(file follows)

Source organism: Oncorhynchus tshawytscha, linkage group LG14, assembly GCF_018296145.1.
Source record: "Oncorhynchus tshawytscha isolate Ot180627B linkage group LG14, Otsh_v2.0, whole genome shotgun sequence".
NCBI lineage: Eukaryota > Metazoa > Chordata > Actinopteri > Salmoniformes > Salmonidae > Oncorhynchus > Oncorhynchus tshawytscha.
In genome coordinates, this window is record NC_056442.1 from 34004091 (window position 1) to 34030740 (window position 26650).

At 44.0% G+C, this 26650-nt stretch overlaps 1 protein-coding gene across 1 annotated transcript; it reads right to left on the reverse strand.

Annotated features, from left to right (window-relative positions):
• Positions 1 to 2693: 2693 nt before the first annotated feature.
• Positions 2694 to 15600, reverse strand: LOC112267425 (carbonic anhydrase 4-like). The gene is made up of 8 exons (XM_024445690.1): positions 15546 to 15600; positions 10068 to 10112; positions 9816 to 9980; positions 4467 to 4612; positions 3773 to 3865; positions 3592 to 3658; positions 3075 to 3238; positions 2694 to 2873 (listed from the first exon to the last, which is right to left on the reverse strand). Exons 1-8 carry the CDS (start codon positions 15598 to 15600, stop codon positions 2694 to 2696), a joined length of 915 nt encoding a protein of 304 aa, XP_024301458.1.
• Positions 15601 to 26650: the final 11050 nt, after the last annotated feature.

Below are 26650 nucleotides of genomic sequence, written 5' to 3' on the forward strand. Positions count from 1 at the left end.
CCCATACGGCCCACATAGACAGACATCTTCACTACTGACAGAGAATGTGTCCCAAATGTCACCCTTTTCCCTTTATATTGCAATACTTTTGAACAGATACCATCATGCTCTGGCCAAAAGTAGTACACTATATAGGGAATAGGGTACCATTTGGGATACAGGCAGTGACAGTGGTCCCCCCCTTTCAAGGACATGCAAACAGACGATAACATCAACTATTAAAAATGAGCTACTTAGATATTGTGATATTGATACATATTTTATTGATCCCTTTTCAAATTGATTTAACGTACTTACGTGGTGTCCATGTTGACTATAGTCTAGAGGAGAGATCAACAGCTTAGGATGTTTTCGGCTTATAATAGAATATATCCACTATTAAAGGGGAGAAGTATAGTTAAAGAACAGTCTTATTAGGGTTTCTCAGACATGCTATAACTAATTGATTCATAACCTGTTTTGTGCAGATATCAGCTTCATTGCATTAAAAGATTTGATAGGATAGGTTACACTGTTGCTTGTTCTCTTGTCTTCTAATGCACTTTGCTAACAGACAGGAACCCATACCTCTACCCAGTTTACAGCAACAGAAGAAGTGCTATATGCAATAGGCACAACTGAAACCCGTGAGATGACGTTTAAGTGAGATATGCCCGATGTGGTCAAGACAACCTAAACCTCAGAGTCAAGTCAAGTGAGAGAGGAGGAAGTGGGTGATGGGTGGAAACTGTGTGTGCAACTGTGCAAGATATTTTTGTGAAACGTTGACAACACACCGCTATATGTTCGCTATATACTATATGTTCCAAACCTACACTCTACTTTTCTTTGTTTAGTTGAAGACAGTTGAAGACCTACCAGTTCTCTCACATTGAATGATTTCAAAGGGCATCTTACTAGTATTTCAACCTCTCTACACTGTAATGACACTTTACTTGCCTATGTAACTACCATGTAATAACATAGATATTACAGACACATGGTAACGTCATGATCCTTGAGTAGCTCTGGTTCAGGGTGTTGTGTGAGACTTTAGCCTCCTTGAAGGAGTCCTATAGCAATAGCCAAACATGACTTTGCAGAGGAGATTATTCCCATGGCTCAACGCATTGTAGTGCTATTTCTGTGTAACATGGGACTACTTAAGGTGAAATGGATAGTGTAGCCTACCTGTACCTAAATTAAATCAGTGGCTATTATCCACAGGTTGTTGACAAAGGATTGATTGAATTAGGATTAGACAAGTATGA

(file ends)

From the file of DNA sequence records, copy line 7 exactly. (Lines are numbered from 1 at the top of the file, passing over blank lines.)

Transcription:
• Positions 1 to 2693: 2693 nt before the first annotated feature.